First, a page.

Joseph Bottum remembers a time when America was painted in bold Protestant hues. "America was Methodist, once upon a time--Methodist, or Baptist, or Presbyterian, or Congregationalist, or Episcopalian," he explains. But, that was then, and this is now.
Now, Bottum suggests that the average American "would have trouble recalling the dogmas that once defined all the jarring sects, but their names remain at least half alive."
Bottum writes of this Protestant collapse in the August/September 2008 issue of First Things, one of the most influential intellectual journals of the day. In "The Death of Protestant America: A Political Theory of the Protestant Mainline," Bottum offers a clever and insightful theory of mainline decline -- the collapse of liberal Protestantism as a movement and dominant cultural influence.
That dominance was once unquestioned. As Bottum explains:
And yet, even while we may remember the names of the old denominations, we tend to forget that it all made a kind of sense, back in the day, and it came with a kind of order. The genteel Episcopalians, high on the hill, and the all-over Baptists, down by the river. Oh, and the innumerable independent Bible churches, tangled out across the prairie like brambles: Through most of the nation's history, these endless divisions and revisions of Protestantism renounced one another and sermonized against one another. They squabbled, sneered, and fought. But they had something in common, for all that. Together they formed a vague but vast unity. Together they formed America.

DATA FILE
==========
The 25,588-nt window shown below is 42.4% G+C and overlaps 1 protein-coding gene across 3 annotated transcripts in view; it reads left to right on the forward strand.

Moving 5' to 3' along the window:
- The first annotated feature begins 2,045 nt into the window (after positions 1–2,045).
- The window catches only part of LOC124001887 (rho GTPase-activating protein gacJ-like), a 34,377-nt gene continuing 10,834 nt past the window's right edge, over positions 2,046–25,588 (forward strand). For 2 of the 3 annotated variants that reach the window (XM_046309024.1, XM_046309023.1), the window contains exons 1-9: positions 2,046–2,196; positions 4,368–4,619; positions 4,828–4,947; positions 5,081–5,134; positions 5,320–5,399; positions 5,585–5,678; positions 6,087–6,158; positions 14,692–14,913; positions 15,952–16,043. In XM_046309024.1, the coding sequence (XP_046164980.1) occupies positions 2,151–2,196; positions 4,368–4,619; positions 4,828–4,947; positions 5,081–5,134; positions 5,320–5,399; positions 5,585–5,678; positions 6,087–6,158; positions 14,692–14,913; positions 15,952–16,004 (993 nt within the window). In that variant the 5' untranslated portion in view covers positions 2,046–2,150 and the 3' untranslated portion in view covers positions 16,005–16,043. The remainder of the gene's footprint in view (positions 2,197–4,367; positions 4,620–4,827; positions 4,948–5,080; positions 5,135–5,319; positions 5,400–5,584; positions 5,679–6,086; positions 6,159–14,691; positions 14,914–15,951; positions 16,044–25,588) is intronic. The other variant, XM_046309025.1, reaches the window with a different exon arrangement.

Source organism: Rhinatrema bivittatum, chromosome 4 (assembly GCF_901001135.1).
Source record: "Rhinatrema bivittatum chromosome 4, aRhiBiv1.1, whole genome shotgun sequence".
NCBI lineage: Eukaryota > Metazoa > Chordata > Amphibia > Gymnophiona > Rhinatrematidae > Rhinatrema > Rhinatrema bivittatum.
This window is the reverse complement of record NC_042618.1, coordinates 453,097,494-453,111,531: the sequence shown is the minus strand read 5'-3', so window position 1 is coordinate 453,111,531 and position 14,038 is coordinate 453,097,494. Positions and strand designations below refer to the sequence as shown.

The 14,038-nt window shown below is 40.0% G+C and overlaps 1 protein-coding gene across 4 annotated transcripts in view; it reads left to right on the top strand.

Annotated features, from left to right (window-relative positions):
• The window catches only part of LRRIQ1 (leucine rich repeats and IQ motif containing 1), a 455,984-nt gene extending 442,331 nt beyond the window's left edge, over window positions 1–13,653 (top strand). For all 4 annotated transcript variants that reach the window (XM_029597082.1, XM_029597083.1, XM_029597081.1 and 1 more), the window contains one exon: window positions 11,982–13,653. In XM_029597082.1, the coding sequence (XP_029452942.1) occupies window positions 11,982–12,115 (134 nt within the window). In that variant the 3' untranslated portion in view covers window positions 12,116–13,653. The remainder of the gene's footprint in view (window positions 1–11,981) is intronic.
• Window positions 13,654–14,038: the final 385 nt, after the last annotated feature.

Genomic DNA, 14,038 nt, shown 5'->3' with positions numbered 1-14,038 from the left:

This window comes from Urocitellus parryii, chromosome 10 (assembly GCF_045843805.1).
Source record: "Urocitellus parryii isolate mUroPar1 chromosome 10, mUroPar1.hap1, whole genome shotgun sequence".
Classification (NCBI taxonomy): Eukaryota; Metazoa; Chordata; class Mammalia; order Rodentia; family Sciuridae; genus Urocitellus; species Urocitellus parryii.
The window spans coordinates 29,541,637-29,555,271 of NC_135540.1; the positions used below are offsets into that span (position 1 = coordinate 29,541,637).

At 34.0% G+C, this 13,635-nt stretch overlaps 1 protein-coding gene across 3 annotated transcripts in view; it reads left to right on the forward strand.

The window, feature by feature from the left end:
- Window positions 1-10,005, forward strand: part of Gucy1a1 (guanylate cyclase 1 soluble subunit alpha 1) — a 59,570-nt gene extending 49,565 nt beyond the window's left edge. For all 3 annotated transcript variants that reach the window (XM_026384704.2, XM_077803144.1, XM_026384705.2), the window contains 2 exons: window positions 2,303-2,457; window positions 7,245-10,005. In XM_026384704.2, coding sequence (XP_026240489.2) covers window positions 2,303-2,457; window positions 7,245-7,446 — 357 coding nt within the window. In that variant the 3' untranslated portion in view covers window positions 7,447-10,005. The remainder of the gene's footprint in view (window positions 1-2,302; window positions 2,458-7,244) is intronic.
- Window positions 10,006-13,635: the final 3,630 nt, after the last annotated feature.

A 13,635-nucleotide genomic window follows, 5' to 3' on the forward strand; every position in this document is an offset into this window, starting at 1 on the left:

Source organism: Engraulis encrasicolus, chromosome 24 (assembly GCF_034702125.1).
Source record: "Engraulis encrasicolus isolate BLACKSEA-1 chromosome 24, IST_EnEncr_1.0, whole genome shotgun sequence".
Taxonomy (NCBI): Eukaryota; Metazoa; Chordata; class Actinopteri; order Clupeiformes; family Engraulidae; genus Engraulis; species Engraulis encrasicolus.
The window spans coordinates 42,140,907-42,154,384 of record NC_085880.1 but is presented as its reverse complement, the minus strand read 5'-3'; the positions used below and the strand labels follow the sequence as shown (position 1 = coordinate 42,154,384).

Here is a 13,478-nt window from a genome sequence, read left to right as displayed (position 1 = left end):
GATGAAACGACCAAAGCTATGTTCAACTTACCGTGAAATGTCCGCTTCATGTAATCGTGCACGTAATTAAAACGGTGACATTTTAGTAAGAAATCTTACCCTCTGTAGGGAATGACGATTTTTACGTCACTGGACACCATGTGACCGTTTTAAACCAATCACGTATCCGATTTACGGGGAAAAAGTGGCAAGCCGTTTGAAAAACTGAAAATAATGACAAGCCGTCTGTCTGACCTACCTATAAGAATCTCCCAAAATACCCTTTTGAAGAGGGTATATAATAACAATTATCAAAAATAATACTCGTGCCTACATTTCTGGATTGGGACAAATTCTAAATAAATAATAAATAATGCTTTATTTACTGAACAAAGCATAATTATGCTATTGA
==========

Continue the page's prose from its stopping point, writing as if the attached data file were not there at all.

Bottum then offers his political theory of the Protestant mainline. America, he asserts, was really a Protestant nation from the start. This Protestant identity, he argues further, was an "obvious fact." Jews and Catholics were tolerated, but the central identity of the culture was Protestant.
The American concept of religious liberty was, he argues, actually about making space for intra-Protestant rivalries and was "essentially a Protestant idea." The dominance of mainline Protestantism within the culture represented one leg of a "three-legged stool" that joined democracy and capitalism to establish civic order and national self-consciousness. Protestantism provided the nation's narrative, he offers, along with a moral vocabulary.
Nevertheless, the mainline Protestant denominations began to implode in the 1960s. In Bottum's analysis, this decline meant that the main stream of Protestantism began to run dry in the 1970s. Further:
In truth, there are still plenty of Methodists around. Baptists and Presbyterians, too—Lutherans, Episcopalians, and all the rest; millions of believing Christians who remain serious and devout. For that matter, you can still find, soldiering on, some of the institutions they established in their Mainline glory days: the National Council of Churches, for instance, in its God Box up on New York City's Riverside Drive, with the cornerstone laid, in a grand ceremony, by President Eisenhower in 1958. But those institutions are corpses, even if they don't quite realize that they're dead. The great confluence of Protestantism has dwindled to a trickle over the past thirty years, and the Great Church of America has come to an end.
And that leaves us in an odd situation, unlike any before. The death of the Mainline is the central historical fact of our time: the event that distinguishes the past several decades from every other period in American history. Almost every one of our current political and cultural oddities, our contradictions and obscurities, derives from this fact: The Mainline has lost the capacity to set, or even significantly influence, the national vocabulary or the national self-understanding.